IEEE Annals of the History of Computing Volume 17 Number 3 -- Reviews
Original Publication Date: 1995-Sep-30
Included in the Prior Art Database: 2005-Oct-07
Software Patent Institute
PEGGY KIDWELL: AUTHOR [+2]
AbstractThe Reviews department includes reviews of publications, films, audio- and videotapes, and exhibits relating to the history of computing. Full-length studies of technical, economic, business, social, and institutional aspects or other works of interest to Annals readers are briefly noted, with appropriate bibliographic information.
THIS DOCUMENT IS AN APPROXIMATE REPRESENTATION OF THE ORIGINAL.
Copyright ©; 1995 by the Institute of Electrical and Electronics Engineers, Inc. All rights reserved. Used with permission.
PEGGY KIDWELL, EDITOR
The Reviews department includes reviews of publications, films, audio- and videotapes, and exhibits relating to the history of computing. Full-length studies of technical, economic, business, social, and institutional aspects or other works of interest to Annals readers are briefly noted, with appropriate bibliographic information.
Colleagues are encouraged to recommend works they wish to review and to suggest titles to me Reviews editor.
P.A. Kidwell and P.E. Ceruzi, Landmarks in Digital Computing: A Smithsonian, Pictorial History, Smithsonian Institution Press, Washington, D.C., 1994, ISBN 1 -56098-311 -6, 148 pp., $15.95.
This is a rather small paperbound introduction to the key artifacts in the (calculating and) computing field. The authors, who are well known to readers of the Annals, are leaders in the history of computing and they have produced a very nice book.
The main part of the book (about 100 pages) is a succession of brief vignettes of key developments in the technology of digital computing. Most of the descriptions are accompanied by photographs of either the equipment or the people who developed the equipment. first is a chapter on devices that don't compute but which aid humans who do compute (quipu, abacus, Napier's rods, slates, and mathematical tables). Next is a chapter on machines that begins with the Jacquard loom, which doesn't calculate but which provides a programmable control capability. This chapter then covers several calculators, including stylus-operated adding machines, the Thomas Arithmometer, key-driven adding machines, the Scheutz difference engine, Baldwin and Odhner pinwheel calculators, the Burroughs adding machine, and the Ritty cash register.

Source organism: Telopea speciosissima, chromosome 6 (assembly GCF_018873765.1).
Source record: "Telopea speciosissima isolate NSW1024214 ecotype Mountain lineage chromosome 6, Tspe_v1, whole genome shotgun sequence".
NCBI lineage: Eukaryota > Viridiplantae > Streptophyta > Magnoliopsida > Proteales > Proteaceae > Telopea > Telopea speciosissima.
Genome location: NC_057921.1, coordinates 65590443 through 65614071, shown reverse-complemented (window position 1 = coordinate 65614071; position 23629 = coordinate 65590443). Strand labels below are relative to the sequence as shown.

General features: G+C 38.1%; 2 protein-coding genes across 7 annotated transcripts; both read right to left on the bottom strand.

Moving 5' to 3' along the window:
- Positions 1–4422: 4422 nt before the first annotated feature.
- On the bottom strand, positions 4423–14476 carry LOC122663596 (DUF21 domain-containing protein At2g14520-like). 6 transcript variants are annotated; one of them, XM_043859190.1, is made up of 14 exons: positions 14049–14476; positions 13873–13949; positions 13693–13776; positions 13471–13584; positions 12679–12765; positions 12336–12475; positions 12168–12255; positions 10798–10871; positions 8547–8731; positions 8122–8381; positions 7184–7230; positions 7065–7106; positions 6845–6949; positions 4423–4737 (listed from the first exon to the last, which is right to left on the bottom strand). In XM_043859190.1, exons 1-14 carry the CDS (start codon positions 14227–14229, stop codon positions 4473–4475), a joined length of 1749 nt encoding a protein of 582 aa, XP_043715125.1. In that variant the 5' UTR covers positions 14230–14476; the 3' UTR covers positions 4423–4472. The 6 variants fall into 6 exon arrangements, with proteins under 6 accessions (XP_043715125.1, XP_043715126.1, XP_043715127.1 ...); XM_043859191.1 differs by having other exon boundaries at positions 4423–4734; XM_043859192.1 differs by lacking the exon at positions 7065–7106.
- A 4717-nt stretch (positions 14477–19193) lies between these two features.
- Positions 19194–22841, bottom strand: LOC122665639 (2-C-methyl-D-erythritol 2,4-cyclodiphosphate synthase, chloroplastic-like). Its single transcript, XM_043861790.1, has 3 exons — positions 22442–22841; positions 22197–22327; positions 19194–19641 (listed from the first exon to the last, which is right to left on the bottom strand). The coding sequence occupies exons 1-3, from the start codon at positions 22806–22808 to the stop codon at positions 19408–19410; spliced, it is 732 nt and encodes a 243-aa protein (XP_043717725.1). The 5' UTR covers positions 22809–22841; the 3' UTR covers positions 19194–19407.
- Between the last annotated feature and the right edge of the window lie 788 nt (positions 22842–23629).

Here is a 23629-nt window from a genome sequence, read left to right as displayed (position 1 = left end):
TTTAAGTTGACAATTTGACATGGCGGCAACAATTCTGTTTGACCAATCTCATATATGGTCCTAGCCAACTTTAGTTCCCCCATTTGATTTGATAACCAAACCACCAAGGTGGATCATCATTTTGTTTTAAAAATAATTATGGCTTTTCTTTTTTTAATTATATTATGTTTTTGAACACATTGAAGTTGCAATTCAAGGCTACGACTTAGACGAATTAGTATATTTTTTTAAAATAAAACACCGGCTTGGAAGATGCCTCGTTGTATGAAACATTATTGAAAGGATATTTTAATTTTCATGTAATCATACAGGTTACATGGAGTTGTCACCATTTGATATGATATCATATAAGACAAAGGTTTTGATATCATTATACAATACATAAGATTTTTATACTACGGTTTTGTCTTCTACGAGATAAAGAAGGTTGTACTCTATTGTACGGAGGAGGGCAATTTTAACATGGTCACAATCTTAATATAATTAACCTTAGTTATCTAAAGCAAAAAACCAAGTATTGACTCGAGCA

The third chapter shows several electromechanical devices, Hollerith and IBM tabulating machines, the Enigma and Bombe ciphering and deciphering machines, totalisator machines for the calculation of racing odds, and two pre-electronic computers: the Automatic Sequence- Controlled Calculator (a.k.a. Harvard Mark I) and the Bell Labs Model V relay calculator.
The next two chapters deal with early computers. First, Chapter 4 considers early electronic computers, including the ENIAC, IAS computer, Whirlwind, Univac I, and IBM System/360. Then Chapter 5 considers minicomputers, including two with great commercial acceptance, the DEC PDP-8 and the DEC VAX, and three for specialized applications, the Gemini, Minuteman, and Apollo guidance computers.
Chapter 6 examines electronic calculators, including the HP-9100 desk calculator and a succession of pocket calculators such as the HP-35, Bowmar Brain, TI SR-10, and HP-41CV. These electronic calculators provide quite a contrast to the mechanical calculators of Chapter 2. Next comes the first succes...